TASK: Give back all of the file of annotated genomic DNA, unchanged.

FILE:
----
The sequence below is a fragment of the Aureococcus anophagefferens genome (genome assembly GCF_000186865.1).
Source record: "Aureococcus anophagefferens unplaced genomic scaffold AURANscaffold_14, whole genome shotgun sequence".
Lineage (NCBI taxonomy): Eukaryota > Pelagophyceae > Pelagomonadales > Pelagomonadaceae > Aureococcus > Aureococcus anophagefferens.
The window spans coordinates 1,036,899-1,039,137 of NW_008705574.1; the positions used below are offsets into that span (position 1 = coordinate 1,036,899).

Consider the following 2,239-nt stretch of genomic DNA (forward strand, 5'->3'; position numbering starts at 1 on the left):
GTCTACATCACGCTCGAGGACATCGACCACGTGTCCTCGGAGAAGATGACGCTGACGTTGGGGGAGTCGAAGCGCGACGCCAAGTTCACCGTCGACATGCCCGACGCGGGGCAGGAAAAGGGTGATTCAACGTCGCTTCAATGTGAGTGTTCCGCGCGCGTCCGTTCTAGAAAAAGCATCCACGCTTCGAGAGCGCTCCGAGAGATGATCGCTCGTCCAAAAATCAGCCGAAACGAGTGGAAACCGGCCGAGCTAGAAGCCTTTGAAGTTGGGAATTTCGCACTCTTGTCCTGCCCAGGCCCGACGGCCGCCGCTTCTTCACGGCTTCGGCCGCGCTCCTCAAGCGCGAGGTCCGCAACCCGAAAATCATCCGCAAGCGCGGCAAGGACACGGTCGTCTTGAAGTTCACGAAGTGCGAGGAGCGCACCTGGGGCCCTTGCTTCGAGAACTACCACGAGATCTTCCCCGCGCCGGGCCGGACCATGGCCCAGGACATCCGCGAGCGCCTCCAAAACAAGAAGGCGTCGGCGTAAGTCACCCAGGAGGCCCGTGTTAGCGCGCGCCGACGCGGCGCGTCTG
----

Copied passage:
The sequence below is a fragment of the Aureococcus anophagefferens genome (genome assembly GCF_000186865.1).
Source record: "Aureococcus anophagefferens unplaced genomic scaffold AURANscaffold_14, whole genome shotgun sequence".
Lineage (NCBI taxonomy): Eukaryota > Pelagophyceae > Pelagomonadales > Pelagomonadaceae > Aureococcus > Aureococcus anophagefferens.
The window spans coordinates 1,036,899-1,039,137 of NW_008705574.1; the positions used below are offsets into that span (position 1 = coordinate 1,036,899).

Consider the following 2,239-nt stretch of genomic DNA (forward strand, 5'->3'; position numbering starts at 1 on the left):
GTCTACATCACGCTCGAGGACATCGACCACGTGTCCTCGGAGAAGATGACGCTGACGTTGGGGGAGTCGAAGCGCGACGCCAAGTTCACCGTCGACATGCCCGACGCGGGGCAGGAAAAGGGTGATTCAACGTCGCTTCAATGTGAGTGTTCCGCGCGCGTCCGTTCTAGAAAAAGCATCCACGCTTCGAGAGCGCTCCGAGAGATGATCGCTCGTCCAAAAATCAGCCGAAACGAGTGGAAACCGGCCGAGCTAGAAGCCTTTGAAGTTGGGAATTTCGCACTCTTGTCCTGCCCAGGCCCGACGGCCGCCGCTTCTTCACGGCTTCGGCCGCGCTCCTCAAGCGCGAGGTCCGCAACCCGAAAATCATCCGCAAGCGCGGCAAGGACACGGTCGTCTTGAAGTTCACGAAGTGCGAGGAGCGCACCTGGGGCCCTTGCTTCGAGAACTACCACGAGATCTTCCCCGCGCCGGGCCGGACCATGGCCCAGGACATCCGCGAGCGCCTCCAAAACAAGAAGGCGTCGGCGTAAGTCACCCAGGAGGCCCGTGTTAGCGCGCGCCGACGCGGCGCGTCTG